While it may seem odd and unjust to pay college athletes, the reality is that compensation of such athletes is a necessity not only to keep competition at a steady level in college athletics, but also to encourage students to graduate and get their college degrees. The truth of the matter is that many college athletes are already being paid under the table which creates a black-market that is not only illegal, but it is also unfair to universities that abide by NCAA regulations. Universities are exploiting these students and allowing them not to receive any revenue that they clearly earned.
A preposition can be imposed to help on both sides of the world’s view of amateaur and professional athletes. What is even worse is the fact that the coaches of the “amatuer” teams are getting paid for the hard work and effort of the unpaid players. This system is complicated and we must ensure fairness for all players. There is the argument on how much compensation players should receive. It has been suggested that all players have a certain cap that they can earn and it does not change for the player or university which also ensures fairness yet pleases everyone. College sports continue to progress and attract millions of fanatics, the idea of paying these young athletes seem more reasonable considering all the revenue they generate. Why the profits are not going to the hard working athletes, the players don’t see a dime.Why should others keep benefiting from their performances while they get nothing back?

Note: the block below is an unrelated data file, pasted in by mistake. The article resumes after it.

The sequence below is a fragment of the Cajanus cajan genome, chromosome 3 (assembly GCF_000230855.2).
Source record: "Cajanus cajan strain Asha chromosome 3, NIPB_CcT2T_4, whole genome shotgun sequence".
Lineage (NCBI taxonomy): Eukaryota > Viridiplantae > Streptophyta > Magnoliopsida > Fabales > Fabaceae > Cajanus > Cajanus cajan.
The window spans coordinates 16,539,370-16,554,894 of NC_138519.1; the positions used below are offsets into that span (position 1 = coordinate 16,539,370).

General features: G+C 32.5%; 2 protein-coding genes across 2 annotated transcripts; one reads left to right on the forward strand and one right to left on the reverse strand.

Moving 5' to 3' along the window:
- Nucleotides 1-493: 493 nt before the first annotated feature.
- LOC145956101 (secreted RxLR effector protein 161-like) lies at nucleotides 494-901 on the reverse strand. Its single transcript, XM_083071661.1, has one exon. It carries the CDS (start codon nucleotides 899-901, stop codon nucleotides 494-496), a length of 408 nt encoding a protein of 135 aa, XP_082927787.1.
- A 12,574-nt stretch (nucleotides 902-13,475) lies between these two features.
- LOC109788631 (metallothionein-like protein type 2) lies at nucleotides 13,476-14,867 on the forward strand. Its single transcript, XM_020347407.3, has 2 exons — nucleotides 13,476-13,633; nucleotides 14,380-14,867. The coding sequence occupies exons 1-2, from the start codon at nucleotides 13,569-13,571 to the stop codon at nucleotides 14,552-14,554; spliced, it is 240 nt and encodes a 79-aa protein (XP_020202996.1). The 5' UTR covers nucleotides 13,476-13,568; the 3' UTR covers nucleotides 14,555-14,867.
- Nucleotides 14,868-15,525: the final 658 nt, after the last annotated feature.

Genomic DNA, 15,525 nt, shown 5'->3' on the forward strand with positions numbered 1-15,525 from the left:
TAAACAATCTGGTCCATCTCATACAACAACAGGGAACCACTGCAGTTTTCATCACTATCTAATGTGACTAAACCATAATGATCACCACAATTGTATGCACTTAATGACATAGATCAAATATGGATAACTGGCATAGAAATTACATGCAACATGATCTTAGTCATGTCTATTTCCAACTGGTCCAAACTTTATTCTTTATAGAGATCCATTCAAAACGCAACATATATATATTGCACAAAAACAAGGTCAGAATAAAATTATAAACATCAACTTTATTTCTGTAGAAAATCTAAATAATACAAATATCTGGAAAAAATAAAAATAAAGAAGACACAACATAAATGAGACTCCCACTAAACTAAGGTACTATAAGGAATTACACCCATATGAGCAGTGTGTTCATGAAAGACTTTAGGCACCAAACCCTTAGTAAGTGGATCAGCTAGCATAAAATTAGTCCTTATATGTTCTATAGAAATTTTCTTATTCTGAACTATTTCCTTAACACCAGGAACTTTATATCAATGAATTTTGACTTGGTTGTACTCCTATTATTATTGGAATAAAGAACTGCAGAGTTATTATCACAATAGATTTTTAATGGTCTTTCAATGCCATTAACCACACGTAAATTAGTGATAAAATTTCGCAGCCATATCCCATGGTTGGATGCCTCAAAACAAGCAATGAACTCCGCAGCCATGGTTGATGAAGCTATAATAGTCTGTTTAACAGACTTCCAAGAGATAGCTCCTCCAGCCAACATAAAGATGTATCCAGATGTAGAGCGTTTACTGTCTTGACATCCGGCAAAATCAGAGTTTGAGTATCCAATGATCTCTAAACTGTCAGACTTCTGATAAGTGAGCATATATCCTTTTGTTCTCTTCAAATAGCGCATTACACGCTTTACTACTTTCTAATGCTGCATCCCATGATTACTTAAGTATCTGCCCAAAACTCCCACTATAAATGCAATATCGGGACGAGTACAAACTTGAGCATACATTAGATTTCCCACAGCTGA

A common issue is this debate is where does the revenue go after these college athletes perform at events? The fairness of the scholarship system, public business that used the image of an athlete, model, actress or any public figure for their own gain would ultimately end up compensating the individual they use. For example, Horace Mitchell and Marc Edelman in their news article, “Should College Student-Athletes Get Paid” discusses not only are the NCAA rules that prevent colleges from paying student-athletes immoral, but they also are likely illegal.
The NCAA member colleges continue to vote to forbid the sharing of revenues with student-athletes. Meanwhile, about five colleges have reported annual revenues that exceed around $100 million dollars. These revenues due come from ticket sales, broadcast rights, and etc. NCAA rules states that student athletes are not allowed to use their likeness for promotional purposes. This means that a well-known athlete can not be charged money for the hours they spend signing autographs but the university is able to use the athlete to generate hundreds of thousands or even millions of dollars through sales and increased enrollment.